The other major factors are parents who do not value education and will not support schools by improving their children's attendance and behaviour, and the kids themselves, many of whom are easy prey for peer pressure (which is ironic given how many teenagers bleat about wanting to be treated as individuals).

    The reintroduction of grammar schools nationwide would assist (they gave me my route out of poverty) but that is definitely not going to happen due to the control of teaching training being in the hands of those opposed to it for political reasons.
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    (Original post by Doonesbury)
    Yup, the English regional offer success rate at Cambridge does vary but not hugely. The least successful English region is Yorkshire 23.5%, with the South East 29.3% most successful.

    Attachment 697438
    It would be interesting to see the equivalent table by SEB groups and ethnicity.
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    (Original post by Good bloke)
    I agree but the universities cannot be blamed for that. Given that education is managed locally people should look to their local politicians and elect those that will try to ensure success and equality of opportunity rather than those that try to bring everything down to the level of the lowest.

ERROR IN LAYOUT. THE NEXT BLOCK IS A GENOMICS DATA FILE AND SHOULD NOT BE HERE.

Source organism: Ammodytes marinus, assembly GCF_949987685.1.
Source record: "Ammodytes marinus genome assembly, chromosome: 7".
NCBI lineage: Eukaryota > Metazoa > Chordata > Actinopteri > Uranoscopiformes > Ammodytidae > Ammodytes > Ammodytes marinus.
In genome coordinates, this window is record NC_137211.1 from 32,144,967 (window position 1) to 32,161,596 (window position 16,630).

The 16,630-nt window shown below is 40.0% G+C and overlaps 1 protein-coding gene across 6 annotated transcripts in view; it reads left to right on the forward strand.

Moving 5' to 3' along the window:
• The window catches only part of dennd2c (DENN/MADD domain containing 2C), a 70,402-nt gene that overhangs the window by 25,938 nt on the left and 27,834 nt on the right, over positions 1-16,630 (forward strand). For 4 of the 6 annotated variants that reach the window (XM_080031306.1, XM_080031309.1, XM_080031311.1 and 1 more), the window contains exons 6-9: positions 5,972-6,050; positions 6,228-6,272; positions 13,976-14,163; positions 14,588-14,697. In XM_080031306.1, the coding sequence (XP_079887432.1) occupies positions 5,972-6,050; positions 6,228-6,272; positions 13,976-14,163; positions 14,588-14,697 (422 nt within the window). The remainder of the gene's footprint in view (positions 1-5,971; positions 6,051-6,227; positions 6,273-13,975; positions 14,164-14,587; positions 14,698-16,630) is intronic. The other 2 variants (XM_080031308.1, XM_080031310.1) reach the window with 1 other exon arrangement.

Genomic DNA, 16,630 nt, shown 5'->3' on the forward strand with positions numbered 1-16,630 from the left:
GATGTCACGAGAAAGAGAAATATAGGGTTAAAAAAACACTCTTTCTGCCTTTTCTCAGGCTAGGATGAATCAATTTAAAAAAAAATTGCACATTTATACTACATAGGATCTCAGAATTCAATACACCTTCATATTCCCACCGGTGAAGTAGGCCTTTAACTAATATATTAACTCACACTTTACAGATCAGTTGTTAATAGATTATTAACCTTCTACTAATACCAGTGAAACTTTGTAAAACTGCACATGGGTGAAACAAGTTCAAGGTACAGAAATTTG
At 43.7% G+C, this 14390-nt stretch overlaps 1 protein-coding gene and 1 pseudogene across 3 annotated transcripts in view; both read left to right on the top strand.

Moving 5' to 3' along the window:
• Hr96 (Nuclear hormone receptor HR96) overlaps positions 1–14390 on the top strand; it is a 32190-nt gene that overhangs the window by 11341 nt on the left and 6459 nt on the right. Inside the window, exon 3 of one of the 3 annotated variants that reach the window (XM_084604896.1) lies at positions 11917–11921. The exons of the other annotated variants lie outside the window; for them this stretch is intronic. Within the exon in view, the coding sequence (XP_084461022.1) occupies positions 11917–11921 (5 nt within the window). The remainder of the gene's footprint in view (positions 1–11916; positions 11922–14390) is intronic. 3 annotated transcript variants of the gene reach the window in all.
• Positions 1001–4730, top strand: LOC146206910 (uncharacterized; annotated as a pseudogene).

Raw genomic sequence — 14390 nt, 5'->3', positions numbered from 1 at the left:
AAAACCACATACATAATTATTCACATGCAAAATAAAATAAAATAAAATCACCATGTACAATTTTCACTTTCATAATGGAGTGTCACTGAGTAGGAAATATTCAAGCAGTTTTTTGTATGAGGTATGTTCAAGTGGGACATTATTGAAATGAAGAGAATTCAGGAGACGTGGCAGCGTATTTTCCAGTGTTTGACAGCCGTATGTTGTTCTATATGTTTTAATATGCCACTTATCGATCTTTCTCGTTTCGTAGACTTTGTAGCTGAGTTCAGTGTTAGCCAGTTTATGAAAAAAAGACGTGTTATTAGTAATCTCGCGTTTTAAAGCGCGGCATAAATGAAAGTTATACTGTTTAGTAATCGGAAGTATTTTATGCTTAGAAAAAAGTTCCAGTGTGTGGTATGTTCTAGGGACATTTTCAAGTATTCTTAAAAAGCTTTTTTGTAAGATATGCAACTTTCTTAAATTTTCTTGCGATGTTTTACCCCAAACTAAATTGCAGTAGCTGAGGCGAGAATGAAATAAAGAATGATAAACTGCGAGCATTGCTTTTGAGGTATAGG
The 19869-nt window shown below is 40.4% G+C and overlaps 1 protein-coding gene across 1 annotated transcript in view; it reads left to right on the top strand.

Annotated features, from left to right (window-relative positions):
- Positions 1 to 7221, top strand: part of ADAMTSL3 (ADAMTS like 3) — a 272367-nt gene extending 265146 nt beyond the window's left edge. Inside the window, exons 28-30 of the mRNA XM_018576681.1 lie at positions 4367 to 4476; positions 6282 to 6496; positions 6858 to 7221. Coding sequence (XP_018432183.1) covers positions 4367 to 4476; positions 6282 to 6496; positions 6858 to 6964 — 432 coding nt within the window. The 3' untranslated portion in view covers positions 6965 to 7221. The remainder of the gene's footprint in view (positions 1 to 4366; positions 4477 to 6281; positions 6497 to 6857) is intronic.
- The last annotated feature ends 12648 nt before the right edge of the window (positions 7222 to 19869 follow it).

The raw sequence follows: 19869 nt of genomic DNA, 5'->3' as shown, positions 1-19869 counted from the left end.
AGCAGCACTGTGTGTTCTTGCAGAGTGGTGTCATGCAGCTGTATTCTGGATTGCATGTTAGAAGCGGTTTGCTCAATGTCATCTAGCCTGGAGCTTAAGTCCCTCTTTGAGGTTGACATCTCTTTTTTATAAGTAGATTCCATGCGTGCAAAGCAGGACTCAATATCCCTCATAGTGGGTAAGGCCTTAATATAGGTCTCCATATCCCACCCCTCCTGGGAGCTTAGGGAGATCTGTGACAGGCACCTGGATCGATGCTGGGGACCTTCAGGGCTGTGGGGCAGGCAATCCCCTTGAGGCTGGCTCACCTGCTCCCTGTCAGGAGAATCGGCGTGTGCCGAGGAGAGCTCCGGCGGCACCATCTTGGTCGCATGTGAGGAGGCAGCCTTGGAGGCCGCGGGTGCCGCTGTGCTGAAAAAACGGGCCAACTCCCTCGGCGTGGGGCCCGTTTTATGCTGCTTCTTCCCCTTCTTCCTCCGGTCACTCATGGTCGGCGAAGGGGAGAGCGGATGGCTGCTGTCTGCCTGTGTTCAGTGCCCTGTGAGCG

The other major factors are parents who do not value education and will not support schools by improving their children's attendance and behaviour, and the kids themselves, many of whom are easy prey for peer pressure (which is ironic given how many teenagers bleat about wanting to be treated as individuals).

    The reintroduction of grammar schools nationwide would assist (they gave me my route out of poverty) but that is definitely not going to happen due to the control of teaching training being in the hands of those opposed to it for political reasons.
    It has become the standard mantra on here by the people who don't accept there is a problem to say "this isn't Cambridge's fault.'

    After some thought, I think Oxbridge do need to stand up and comment on the inequalities in the education system, given that they are the two leading lights in this area. To be fair to Oxbridge they do acknowledge they could and should do more. It's the apologists for the *****y system on here who keep saying it's 'not their fault.'
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    (Original post by DFranklin)
    I have a relative with a child in Aberystwyth; from what she tells me, I think the problems aren't really related to Oxbridge...
    The kids who will have applied to Oxbridge from Wales are likely to represent the brightest and the best in the Country. Why then are they 10% less likely to get an Oxbridge place than the brightest and the best in the South East?
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    (Original post by AnaBaptist)
    Barely any kids ever apply to Oxbridge from Knowsley. They are simply not in a position to do by the time they reach year 13. There are many reasons for this, and I think you know that.